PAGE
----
Gillian McKeith's Boot Camp Diet By Gillian McKeith (Penguin £6.99)
Reviewed By dietitian, Juliette Kellow
This is a 14-day plan that effectively takes you on a day-by-day journey to help you evaluate and change your eating, exercise and lifestyle habits so that you lose weight. It really is that simple!
After a day of initial preparation for the boot camp, on day 2 you plan and start to follow your diet. You’re allowed to have veg, fruit, nuts, seeds, grains, beans, tofu, fish, white meats, herbs, spices and herbal teas.
Everything else is out. Throughout the remaining 14 days there’s advice on super foods, diet tips and advice on snacks and eating out to help you stick with the programme and develop good habits that you can follow after the boot camp.
How Much Weight will I Lose?
Sadly, there’s no indication given on the amount of weight loss you can expect but at a guess most people would lose up to 7lb as the diet severely limits calories.
First thing: Warm water with a squeeze of lemon juice.
Breakfast: Smoothie made from 1 banana and a cup each of strawberries and blueberries.
Snack: Hummus with carrot and cucumber sticks.
Lunch: Salad of mixed sprouts, rocket, cherry tomatoes and avocado with a lemon and olive oil dressing.
Snack: Carrot, beetroot and celery juice with ginger
Dinner: Lemon sole with mangetout, broccoli and kale.
Snacks: A small handful of almonds.
Drinks: 2 litres of water plus herbal teas.
What Else Does the Book Include?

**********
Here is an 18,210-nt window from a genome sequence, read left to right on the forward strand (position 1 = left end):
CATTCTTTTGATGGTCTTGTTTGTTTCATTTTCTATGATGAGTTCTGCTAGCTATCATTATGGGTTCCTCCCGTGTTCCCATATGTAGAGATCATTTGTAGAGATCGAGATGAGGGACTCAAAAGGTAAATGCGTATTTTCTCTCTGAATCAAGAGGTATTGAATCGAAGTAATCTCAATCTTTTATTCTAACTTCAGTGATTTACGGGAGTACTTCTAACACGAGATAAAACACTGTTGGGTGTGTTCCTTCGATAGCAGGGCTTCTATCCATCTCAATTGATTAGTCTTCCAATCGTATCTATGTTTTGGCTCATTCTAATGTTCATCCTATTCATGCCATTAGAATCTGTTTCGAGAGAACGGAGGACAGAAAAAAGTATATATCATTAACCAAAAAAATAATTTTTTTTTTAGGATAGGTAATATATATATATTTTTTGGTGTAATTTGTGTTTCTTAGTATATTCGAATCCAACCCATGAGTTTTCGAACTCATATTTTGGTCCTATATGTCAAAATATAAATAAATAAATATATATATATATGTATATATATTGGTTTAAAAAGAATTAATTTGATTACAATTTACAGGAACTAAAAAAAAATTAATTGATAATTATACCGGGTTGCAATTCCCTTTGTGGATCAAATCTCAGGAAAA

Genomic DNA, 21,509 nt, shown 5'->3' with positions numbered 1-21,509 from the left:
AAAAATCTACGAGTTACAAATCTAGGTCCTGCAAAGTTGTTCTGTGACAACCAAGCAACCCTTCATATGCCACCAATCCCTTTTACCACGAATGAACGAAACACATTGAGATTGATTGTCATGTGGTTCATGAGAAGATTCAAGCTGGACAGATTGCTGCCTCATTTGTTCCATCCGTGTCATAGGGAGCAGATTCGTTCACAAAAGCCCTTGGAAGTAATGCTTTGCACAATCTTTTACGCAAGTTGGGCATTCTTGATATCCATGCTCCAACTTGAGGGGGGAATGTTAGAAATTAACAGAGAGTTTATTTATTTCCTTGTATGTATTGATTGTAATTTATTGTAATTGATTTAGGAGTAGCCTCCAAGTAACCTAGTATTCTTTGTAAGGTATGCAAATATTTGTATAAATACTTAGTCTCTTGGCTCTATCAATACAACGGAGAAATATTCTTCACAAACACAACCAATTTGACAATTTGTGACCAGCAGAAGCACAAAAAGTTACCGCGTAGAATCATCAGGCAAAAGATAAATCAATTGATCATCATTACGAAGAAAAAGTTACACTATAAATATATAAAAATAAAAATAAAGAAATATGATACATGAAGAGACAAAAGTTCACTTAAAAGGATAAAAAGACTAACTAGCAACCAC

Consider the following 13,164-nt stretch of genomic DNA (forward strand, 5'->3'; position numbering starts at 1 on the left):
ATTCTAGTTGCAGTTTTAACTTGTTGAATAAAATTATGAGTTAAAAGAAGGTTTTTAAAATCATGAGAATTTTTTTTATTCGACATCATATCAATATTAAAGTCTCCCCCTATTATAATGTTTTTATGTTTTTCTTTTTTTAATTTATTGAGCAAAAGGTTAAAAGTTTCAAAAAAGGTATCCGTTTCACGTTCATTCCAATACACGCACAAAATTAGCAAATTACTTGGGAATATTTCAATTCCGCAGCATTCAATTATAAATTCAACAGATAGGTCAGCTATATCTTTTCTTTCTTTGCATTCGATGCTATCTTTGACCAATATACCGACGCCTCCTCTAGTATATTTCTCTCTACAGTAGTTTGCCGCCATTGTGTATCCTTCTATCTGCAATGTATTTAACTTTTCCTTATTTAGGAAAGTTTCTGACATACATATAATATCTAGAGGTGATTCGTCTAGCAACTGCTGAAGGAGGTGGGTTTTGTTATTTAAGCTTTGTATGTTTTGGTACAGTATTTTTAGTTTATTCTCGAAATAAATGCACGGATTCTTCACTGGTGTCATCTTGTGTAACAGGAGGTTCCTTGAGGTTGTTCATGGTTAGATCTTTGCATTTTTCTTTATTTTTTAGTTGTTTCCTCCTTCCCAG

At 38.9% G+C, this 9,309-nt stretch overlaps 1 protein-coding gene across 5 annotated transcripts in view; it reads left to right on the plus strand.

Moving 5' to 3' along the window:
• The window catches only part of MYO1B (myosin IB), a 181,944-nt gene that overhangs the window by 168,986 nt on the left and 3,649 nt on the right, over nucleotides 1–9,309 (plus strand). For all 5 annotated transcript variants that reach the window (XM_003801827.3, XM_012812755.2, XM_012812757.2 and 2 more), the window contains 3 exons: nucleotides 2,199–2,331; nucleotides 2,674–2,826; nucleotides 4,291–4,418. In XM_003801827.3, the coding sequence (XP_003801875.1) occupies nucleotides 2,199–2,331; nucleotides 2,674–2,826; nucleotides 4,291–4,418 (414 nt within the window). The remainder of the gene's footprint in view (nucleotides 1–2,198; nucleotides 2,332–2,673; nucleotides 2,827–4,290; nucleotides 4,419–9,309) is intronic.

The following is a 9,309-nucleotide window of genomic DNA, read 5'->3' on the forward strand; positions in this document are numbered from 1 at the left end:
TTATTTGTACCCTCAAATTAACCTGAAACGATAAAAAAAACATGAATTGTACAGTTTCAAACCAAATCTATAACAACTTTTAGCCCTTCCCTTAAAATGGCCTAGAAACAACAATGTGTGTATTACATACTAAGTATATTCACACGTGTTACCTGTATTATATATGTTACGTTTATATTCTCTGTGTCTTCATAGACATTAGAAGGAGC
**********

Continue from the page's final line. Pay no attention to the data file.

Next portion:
Each day provides a series of tasks and advice. For example, on day one you mentally prepare to lose weight, carry out tasks such as deciding what you want to get out of the boot camp experience, rate how you feel physically, mentally and emotionally, measure your weight and vital statistics and carry out questionnaires on health, eating habits and your lifestyle.
At the end of the 14 day boot camp, there are a series of questionnaires to help you look at certain aspects of your health such as adrenal stress, blood sugar balance, detoxification, digestion, female hormones, food sensitivity, heart and circulation, hypothyroid, immune system, and mind and mood – together with action plans to solve potential problems. Plus, there’s a boot camp cleanse, plenty of recipes and worksheets to complete.
This is effectively a detox programme, although it’s less strict than many other typical detox plans. Chances are you’ll lose weight as most of the foods you are allowed are low in calories.
Even if you eat large amounts (perhaps with the exception of nuts, seeds and grains), you’ll still end up with a relatively low calorie intake overall and so will see the pounds drop off. Like most strict diets, this plan may leave you short on nutrients, particularly iron due to the lack of red meat and calcium, thanks to the lack of dairy products.
Following it for 14 days probably won’t do any long-term damage though and will help you to de-junk your diet, eat more fruit and veg, drink more water and quit caffeine and booze. If you want to give it a go, use it to kick-start a longer-term healthy eating plan that includes a wider variety of foods and nutrients.